My father’s side of the family hails from Hermann, Missouri, a town of 2,431. Hermann, which has its beginnings within German utopia philosophy, is the home of not one but two annual beer bashes: the Maifest and the Oktoberfest. Prohibition is referred to as “the dark days” and, judging by the bitterness over it, happened yesterday. Hermann has six family-owned wineries and about 2,431 homebrewers. I’d say that everyone and their grandfather homebrews in Hermann, and in my case I mean literally, because my Grandpa Oberg was one of them.
Grandpa never showed me his secrets — the fact that he was severely hearing impaired and neither one of us could sign didn’t help. But he always had a batch of homebrew on hand. I remember trying a sip of it as a small child and checking to see if my torso had developed body hair. I learned later that Grandpa had a reputation for making a strong batch of homebrew. His homebrew was so strong that at his funeral my cousins and I complained about the store-bought beer.
My grandparents attended the United Church of Christ in Swiss, a town so small that it doesn’t even appear on the map in the encyclopedia. The church was predominantly farmers, almost all of whom homebrewed. Rather than use the grape juice common at so many churches — that would be blasphemy — the church members took turns providing beer and wine for Communion. The glasses used to serve Communion were about the size of a shot glass, so you always got a good taste of the Blood of Christ.
One winter, when my father was a child, Grandpa Oberg brewed a batch. Nothing unusual there. However, this batch was stronger than normal. How much stronger? Think vodka. Just one shot was enough to get one tipsy. Even my alcoholic family members would stop after just one glass of this batch.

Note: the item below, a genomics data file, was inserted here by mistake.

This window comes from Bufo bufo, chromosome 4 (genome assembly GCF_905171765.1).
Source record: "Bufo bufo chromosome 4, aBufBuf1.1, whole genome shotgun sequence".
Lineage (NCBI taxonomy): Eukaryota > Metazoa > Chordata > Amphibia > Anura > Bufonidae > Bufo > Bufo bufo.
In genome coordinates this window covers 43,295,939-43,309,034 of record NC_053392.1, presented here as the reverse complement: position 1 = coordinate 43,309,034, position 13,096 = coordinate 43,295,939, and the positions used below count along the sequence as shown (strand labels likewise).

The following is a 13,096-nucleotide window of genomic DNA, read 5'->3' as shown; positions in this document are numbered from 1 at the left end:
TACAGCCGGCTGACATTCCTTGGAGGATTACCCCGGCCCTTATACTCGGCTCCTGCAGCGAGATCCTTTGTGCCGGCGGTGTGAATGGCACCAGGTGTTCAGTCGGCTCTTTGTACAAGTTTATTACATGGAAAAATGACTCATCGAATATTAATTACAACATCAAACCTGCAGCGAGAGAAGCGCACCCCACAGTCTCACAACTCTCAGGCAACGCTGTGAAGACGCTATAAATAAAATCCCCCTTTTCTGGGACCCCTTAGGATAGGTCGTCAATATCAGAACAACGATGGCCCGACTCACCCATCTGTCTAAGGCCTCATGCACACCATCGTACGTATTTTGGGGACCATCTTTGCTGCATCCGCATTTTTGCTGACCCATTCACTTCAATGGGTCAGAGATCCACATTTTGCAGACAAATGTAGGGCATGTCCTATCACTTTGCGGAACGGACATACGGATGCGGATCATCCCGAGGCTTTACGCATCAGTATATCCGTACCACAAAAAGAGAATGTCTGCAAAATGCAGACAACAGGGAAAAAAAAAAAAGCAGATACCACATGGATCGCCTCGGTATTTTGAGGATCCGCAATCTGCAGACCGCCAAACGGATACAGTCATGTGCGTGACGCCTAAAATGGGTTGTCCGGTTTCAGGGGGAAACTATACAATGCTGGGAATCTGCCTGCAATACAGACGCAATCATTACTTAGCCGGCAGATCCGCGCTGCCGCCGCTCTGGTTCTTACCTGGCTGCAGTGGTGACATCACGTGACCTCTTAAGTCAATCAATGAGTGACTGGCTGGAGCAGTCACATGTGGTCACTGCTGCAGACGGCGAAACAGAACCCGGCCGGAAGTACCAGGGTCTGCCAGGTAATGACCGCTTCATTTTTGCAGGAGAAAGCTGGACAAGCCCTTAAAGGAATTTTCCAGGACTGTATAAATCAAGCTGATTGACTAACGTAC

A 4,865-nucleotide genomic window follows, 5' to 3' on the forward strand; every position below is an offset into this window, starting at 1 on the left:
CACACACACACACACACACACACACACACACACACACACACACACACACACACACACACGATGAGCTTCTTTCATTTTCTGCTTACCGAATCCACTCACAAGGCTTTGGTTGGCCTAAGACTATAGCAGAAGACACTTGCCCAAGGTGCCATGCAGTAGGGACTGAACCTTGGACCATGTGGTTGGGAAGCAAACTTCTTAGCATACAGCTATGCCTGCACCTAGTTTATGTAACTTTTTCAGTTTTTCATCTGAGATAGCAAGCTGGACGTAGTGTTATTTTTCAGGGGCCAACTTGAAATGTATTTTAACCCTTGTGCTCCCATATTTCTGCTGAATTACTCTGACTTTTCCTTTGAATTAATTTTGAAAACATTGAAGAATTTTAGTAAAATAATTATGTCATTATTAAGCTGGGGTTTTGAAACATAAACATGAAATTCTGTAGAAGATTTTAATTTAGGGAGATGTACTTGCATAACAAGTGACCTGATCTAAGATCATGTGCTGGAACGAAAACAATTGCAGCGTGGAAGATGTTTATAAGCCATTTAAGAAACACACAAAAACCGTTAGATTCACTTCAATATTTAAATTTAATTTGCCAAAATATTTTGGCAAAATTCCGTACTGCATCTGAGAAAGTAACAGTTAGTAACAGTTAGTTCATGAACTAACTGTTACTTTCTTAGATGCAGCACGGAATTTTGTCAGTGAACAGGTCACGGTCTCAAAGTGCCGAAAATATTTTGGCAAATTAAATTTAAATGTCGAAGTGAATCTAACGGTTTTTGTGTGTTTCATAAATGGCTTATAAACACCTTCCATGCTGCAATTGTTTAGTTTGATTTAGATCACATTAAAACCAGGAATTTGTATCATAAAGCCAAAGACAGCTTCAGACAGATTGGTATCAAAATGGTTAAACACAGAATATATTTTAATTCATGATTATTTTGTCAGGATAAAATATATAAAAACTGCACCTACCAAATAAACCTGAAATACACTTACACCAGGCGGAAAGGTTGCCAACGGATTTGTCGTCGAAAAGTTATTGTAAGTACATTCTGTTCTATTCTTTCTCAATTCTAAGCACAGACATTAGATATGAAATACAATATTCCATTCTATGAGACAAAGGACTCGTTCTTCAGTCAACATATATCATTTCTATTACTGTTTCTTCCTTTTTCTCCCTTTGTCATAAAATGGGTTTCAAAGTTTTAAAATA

One Sunday, the minister finished his sermon, and the time came for Communion. “The Body of Christ, broken for you, take and eat,” he said, as the congregation ate the home-baked Host. Then he raised the cup. “The Blood of Christ, shed for you, take and drink.”
Imagine a room full of 30 farmers, their wives, children, and grandchildren all doing a shot of vodka at the same time and you’ve got an idea of what happened next. A lively debate erupted about the quality of the Blood of Christ and who had the better brew. Was the Oberg family’s the best, or was it the Doll family’s? And just how strong should a quality homebrew be when it’s used to serve Communion? Nothing but the best for Jesus. Eventually, order was restored, although people had their own humble and correct opinions about the Blessed Sacrament.
The Obergs were not asked to provide the hooch again, although we were allowed to continue receiving Communion. My father grew up, but was never asked to help with Communion. He moved to the big city (no, not Washington, Missouri, but Indianapolis, Indiana), married my mother and fathered my brothers (both of whom homebrew) and I. But even in Indianapolis, dad was never asked to serve Communion, let alone provide the Sacrament. It wasn’t until my senior year of college at Baylor University in Waco, Texas — the Vatican City of the Southern Baptists — that I was asked to help serve Communion.
But neither my relatives nor I have ever been asked to provide the Communion wine or beer.